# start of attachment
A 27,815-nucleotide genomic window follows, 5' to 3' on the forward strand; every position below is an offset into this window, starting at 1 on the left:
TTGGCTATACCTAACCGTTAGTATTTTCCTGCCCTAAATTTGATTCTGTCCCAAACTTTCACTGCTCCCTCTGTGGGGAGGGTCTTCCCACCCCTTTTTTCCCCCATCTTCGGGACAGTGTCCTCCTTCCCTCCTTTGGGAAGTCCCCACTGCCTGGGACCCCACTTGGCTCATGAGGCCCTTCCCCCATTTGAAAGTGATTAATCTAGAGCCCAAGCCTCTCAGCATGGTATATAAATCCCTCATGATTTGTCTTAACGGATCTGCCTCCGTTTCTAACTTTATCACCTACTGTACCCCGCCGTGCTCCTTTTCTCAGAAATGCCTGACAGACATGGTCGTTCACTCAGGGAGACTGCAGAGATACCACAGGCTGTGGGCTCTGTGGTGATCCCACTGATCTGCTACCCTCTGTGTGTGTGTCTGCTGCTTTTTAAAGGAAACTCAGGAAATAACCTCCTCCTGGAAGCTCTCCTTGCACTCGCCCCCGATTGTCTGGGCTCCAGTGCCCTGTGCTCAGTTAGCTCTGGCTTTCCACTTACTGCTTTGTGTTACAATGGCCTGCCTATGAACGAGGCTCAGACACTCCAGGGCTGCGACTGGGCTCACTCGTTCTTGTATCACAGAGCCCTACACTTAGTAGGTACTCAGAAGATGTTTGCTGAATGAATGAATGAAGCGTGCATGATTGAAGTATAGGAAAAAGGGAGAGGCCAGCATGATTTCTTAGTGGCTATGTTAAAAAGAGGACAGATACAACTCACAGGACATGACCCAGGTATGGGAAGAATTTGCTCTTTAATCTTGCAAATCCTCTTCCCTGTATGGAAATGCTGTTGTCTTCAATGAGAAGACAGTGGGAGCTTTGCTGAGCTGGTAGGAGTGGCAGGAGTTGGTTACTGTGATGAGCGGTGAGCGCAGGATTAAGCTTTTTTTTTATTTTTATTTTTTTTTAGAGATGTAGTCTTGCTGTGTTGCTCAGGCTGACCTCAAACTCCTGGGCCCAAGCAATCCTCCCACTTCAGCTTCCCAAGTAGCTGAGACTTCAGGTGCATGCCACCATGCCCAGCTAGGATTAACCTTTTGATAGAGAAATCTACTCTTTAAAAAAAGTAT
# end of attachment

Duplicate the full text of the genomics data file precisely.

A 27,815-nucleotide genomic window follows, 5' to 3' on the forward strand; every position below is an offset into this window, starting at 1 on the left:
TTGGCTATACCTAACCGTTAGTATTTTCCTGCCCTAAATTTGATTCTGTCCCAAACTTTCACTGCTCCCTCTGTGGGGAGGGTCTTCCCACCCCTTTTTTCCCCCATCTTCGGGACAGTGTCCTCCTTCCCTCCTTTGGGAAGTCCCCACTGCCTGGGACCCCACTTGGCTCATGAGGCCCTTCCCCCATTTGAAAGTGATTAATCTAGAGCCCAAGCCTCTCAGCATGGTATATAAATCCCTCATGATTTGTCTTAACGGATCTGCCTCCGTTTCTAACTTTATCACCTACTGTACCCCGCCGTGCTCCTTTTCTCAGAAATGCCTGACAGACATGGTCGTTCACTCAGGGAGACTGCAGAGATACCACAGGCTGTGGGCTCTGTGGTGATCCCACTGATCTGCTACCCTCTGTGTGTGTGTCTGCTGCTTTTTAAAGGAAACTCAGGAAATAACCTCCTCCTGGAAGCTCTCCTTGCACTCGCCCCCGATTGTCTGGGCTCCAGTGCCCTGTGCTCAGTTAGCTCTGGCTTTCCACTTACTGCTTTGTGTTACAATGGCCTGCCTATGAACGAGGCTCAGACACTCCAGGGCTGCGACTGGGCTCACTCGTTCTTGTATCACAGAGCCCTACACTTAGTAGGTACTCAGAAGATGTTTGCTGAATGAATGAATGAAGCGTGCATGATTGAAGTATAGGAAAAAGGGAGAGGCCAGCATGATTTCTTAGTGGCTATGTTAAAAAGAGGACAGATACAACTCACAGGACATGACCCAGGTATGGGAAGAATTTGCTCTTTAATCTTGCAAATCCTCTTCCCTGTATGGAAATGCTGTTGTCTTCAATGAGAAGACAGTGGGAGCTTTGCTGAGCTGGTAGGAGTGGCAGGAGTTGGTTACTGTGATGAGCGGTGAGCGCAGGATTAAGCTTTTTTTTTATTTTTATTTTTTTTTAGAGATGTAGTCTTGCTGTGTTGCTCAGGCTGACCTCAAACTCCTGGGCCCAAGCAATCCTCCCACTTCAGCTTCCCAAGTAGCTGAGACTTCAGGTGCATGCCACCATGCCCAGCTAGGATTAACCTTTTGATAGAGAAATCTACTCTTTAAAAAAAGTAT